End of tax year planning

– if you don’t use it

As the end of the tax year approaches, it’s important to review if you have taken full advantage of the tax breaks and shelters available.

There are plenty to make use of. One of the most popular is the ISA allowance, which is £20,000. This allowance cannot be rolled over into next year. If you don’t use it, you lose it. Be sure to use the maximum of this year’s allowance before the use-by date of April 5, 2022.


The tax-free allowance renews every April, so you might wonder if you should bother using up the existing years’ allowance.

By taking full advantage of the tax-free allowance you could potentially grow a savings pot worth hundreds of thousands of pounds over time – there’s no limit to how much the value of your investment ISA can grow. In fact there are now 2,000 ISA millionaires in the UK1 according to new data. The top 60 have pots averaging a whopping £6.2 million.

The investors in this sought-after club will have had a combination of maxing out their ISA allowance each year but also some very generous investment returns.

A Junior ISA allowance of £9,000 this year is available for children up to 18 years of age. As with other ISAs, everything you put into a “JISA” is exempt from any further income tax or capital gains tax. The benefit of using a “JISA” is that by gifting money to your children, you’re removing money from your own estate, which could help cut back the amount of Inheritance Tax payable on your estate when you pass away. To ensure you get the most out of the benefits of a “JISA”, you will have to do so before April 5, 2022.


One of the most straightforward ways to support family members is to give away assets while you are still alive. This can be done in a manner to minimise inheritance tax (IHT) for loved ones. For example, using the various exemptions such as the ‘annual exemption’ allows individuals to give financial gifts, tax-free, to the value of £3,000. You can also give £250 to any number of people every year, though you can’t combine it with your annual £3,000 gift.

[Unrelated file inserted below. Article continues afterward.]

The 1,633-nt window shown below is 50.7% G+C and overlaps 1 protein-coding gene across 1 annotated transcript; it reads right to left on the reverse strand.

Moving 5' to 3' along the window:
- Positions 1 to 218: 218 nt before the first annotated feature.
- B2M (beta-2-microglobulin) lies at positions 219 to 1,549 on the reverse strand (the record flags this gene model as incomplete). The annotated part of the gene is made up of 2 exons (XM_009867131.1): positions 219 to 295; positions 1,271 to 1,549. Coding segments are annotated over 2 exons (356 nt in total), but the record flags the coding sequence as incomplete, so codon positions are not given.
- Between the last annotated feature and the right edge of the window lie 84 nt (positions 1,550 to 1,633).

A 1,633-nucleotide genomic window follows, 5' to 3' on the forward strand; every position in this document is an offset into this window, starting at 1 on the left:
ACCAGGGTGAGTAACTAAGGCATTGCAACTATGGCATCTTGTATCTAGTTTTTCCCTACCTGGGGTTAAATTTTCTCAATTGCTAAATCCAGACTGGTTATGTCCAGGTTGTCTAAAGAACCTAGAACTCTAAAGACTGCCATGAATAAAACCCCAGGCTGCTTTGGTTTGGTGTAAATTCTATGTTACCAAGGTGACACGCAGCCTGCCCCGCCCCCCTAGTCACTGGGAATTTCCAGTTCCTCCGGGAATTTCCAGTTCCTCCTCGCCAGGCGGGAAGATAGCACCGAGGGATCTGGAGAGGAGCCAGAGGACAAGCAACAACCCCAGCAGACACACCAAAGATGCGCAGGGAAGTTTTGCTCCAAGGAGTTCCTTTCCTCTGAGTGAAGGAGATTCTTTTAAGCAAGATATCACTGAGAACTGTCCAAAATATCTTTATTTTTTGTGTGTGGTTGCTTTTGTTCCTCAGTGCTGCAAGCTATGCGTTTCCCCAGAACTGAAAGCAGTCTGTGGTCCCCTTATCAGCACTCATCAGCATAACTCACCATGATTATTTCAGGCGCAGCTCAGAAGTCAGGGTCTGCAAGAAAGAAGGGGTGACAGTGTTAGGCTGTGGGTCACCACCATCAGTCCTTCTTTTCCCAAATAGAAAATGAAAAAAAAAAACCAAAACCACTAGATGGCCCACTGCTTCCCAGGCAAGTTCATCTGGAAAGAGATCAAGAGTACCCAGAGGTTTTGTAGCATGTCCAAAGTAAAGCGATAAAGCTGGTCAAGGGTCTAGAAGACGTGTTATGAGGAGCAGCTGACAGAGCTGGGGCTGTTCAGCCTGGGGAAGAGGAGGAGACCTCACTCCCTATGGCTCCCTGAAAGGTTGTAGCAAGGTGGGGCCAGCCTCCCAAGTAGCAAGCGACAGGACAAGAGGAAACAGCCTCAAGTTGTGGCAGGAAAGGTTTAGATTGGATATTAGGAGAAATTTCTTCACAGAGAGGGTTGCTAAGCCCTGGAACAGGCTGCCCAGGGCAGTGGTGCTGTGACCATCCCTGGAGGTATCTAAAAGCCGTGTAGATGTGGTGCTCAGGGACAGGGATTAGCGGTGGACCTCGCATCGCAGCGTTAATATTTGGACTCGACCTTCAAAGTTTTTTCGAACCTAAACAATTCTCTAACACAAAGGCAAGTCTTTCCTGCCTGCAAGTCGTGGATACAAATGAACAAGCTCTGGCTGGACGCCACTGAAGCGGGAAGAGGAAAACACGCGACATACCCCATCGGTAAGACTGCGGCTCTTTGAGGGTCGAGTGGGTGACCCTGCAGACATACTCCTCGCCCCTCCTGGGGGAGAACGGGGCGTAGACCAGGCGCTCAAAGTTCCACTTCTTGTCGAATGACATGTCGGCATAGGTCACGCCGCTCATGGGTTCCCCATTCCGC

– The amount you can give each year is £3,000

– This is per person so you and partner can give a combined total of £6,000

– The allowance can be carried over for one year, so if you haven’t used last year’s, this year you can give a combined total of £12,000

– The gifting allowance deadline for this tax year is 5 April 2022

“Up to £40,000 a year can be put into a pension. If you go over the limit you won’t get tax relief on further pension contributions.”


To go right back to basics; a pension isn’t an investment in itself. It is a tax-efficient pension pot where investors can place a portfolio of investments. The beauty of a pension is that money invested inside this so-called tax-wrapper grows free of capital gains tax and income tax.

A Self-Invested Personal Pensions (SIPPs) offers tax relief on contributions. All taxpayers get 20% paid by HMRC to the pension and if you pay income tax at a higher or additional rate you can claim relief from HMRC on your self-assessment tax return.

Up to £40,000 a year can be put into a pension. If you go over the limit you won’t get tax relief on further pension contributions.


If you do not use all your allowance in one year, you can defer it for up to three years. The cut-off date effective for the 2018-19 taxation year is April 5, 2022. The cut-off date for your pension annual allowances this tax year is 5 April 2022.


Capital gains tax (or CGT) is very complex to understand, so it’s no wonder that people fall into the trap of paying too much or end up being penalised for not paying when they should. You’re liable for CGT when you sell an asset at a profit. This could range from a second home to shares or valuables such as jewellery or antiques. The first £12,300 of capital gains per financial year are tax free. Speak to your financial adviser to find out more about CGT and how you could potentially reduce your bill.


The deadline for the tax relief and allowances noted above is April 5, 2022. Don’t let them pass, contact your adviser to find out how you can take full advantage of the tax allowances before the end of the tax year.

HM Revenue and Customs practice and the law relating to taxation are complex and subject to individual circumstances and changes which cannot be foreseen.

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